The land of the long white cloud, New Zealand
The land of the long white cloud, the New Zealand is here. This often forgotten, consisting of two skinny islands in the southern most part of South Pacific, is well worth visiting. I went there on assignment from Readers’ Digest in 1970 and was so enthralled by its natural beauty and exotic birds and animal life that I returned to write a book: Life on a Lost Continent. For indeed New Zealand offers a view of the world and it was in the beginning of human history. Flowers, trees and animals have profligate in dense forests untouched by man. Three quarters of the vegetation in New Zealand is unique. It is also home to the world’s only flightless bird, the kiwi which was adopted on the symbol of the country.
Southern Islands boasts of the world’s grandest glaciers deepest fjords and highest mountains North Islands, where the capital Wellington is located offers sunny beaches, fine fishing lakes and a thermal area seething with mud pools, steaming geysers and boiling hot springs, where the local Maoris cook food that they lower into the bubbling water in the net bags.
Besides the unique kiwi bird, New Zealand is also home to the world’s only “Living Fossil” a three-eyed lizard-like creature, the tuatara which was a contemporary of the dinosaurs 135 million years ago.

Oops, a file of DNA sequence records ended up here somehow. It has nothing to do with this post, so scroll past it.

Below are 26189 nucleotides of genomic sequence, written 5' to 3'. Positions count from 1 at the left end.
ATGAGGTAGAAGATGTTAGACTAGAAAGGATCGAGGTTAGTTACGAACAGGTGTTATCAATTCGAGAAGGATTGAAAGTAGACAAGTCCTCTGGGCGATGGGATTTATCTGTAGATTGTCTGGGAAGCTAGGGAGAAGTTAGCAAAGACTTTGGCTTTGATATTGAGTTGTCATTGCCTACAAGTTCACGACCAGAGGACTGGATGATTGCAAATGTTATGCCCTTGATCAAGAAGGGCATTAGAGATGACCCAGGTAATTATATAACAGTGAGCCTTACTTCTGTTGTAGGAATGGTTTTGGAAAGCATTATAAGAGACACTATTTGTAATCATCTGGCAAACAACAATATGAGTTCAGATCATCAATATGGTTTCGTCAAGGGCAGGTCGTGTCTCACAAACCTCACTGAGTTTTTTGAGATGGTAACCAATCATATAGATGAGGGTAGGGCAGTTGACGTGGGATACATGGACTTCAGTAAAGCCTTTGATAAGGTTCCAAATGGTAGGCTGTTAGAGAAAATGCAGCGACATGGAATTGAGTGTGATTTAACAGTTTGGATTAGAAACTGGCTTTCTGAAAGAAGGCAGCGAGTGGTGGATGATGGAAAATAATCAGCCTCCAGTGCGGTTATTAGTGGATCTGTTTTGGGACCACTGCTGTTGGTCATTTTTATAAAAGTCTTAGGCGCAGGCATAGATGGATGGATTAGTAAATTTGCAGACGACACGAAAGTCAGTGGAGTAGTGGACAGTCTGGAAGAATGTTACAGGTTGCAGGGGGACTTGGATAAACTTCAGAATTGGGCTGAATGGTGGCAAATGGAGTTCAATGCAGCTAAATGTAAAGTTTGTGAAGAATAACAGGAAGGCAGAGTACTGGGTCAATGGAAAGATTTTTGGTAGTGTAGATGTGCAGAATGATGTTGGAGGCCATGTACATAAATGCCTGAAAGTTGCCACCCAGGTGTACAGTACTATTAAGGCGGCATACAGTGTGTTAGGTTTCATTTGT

New Zealand remains sparsely populated---it used to be said there were more sheep than people----less than four million inhabitants most of whom live in the largest cities, Auckland Wellington and Christ Church.
A Mecca for sportsman from all over the world, New Zealand offers the opportunity to catch a marlin in the Pacific a six-pound trout in Lake Taupo or hunt wild pig, goat and elk.
When the British settlers first arrived, they fought with the native Maoris but in 1880, a treaty was signed which granted the Maoris equal representation in the Parliament and equal benefits in education, housing and employment. New Zealand’s original settlers, these Polynesian Maoris drifted in their canoes to the “Land of the Long White Cloud” as they called it, from the Central Pacific 700 years ago.
In recent years New Zealand has moved away from its traditional export economy of dairy products, lamb and wool, to forestry, fishing and the development of global tourism. Today 36,000 Filipinos call New Zealand home.
Thanks to Beth Day Romulo (Philippine Panorama)